Market Research in the Chinese Hospital markets: A Misty Affair Full of Potential or a Waste of Money?

China, due to its sheer size, presents a large volume market which continues to expand, as its healthcare standards increase and its population continues to grow. Inevitably it must harbor a range of demands and medical opportunities that extend beyond its borders. However, China remains a tricky and even unattainable market for many foreign parties, as reliable healthcare market intelligence is difficult to obtain and verify.

In this article, Bart Van den Mooter explores the inherent challenges of business intelligence gathering in China, identifies some of the market’s critical complexities, and reveals three key components that will guarantee reliable and constructive market research. In 2010, Bart started the China branch of TforG and since then spends a substantial part of his time assisting global companies to grow and develop their business in China and the ASEAN markets.

The Context

Economic expansion is slowing down, yet the Chinese market still shows a real growth of 4 to 5%.

The HC (Healthcare) market and especially the MedTech segment expanded by 3%+ during the last 2 quarters of 2015, or 6%+ on a yearly basis. TforG expects the same 5-6% growth will be maintained throughout 2016 and at the beginning of 2017.

This evolution is fueled by the continuous improvements of coverage by HC insurance programs, the ongoing modernization of hospital infrastructure (especially ‘level 3’ hospitals), and by the rapidly growing investments in private healthcare provision.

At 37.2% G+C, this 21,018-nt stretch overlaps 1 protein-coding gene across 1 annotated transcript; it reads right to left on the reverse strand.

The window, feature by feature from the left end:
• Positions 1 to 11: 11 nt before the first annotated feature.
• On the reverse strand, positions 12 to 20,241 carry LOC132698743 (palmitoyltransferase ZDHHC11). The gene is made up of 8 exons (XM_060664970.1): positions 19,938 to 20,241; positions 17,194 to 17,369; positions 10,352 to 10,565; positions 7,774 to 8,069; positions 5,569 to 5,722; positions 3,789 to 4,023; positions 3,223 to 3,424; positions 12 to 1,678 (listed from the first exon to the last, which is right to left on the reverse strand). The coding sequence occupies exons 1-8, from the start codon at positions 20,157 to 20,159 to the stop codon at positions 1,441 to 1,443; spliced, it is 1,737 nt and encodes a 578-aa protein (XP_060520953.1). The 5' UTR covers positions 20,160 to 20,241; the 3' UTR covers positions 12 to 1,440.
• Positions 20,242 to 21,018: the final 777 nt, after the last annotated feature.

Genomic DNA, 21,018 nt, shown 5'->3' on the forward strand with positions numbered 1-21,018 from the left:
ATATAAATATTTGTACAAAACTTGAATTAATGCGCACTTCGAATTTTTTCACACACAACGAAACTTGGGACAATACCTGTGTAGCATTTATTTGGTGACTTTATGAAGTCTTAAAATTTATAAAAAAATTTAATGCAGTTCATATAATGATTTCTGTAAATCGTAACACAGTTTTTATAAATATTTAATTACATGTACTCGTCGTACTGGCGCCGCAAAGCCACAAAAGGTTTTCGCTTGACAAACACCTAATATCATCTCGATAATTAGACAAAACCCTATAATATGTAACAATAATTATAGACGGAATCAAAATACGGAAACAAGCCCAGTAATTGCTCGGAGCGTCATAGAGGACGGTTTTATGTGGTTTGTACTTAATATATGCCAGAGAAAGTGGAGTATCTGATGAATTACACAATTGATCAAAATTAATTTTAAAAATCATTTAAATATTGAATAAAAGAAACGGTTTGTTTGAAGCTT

Over the last year TforG asked over 30 business managers how they measure the opportunity and threat indicators of the Chinese market for their business. The majority felt that China will continue to be a relatively stable honeypot, within an uncertain and restless global context.

At the same time, the position of international providers is successfully challenged by the local Chinese manufacturers, turning the growth opportunity in a major competitive battlefield. This is one of the reasons why in 2015, MedTech companies spent almost €1.5 billion on market research to improve their understanding of market sizes and shares, decision processes, market trends, segmentation, customer needs and requirements, competitive strategies, etc.

When asked about the quality of their market intelligence of China, we learned that 4 out of 5 companies feel their knowledge of the Chinese market is below standard and that the information is insufficient to effectively plan and act. Most of them feel that the available market data is unreliable and incomplete, and that market research efforts have often been a waste of money.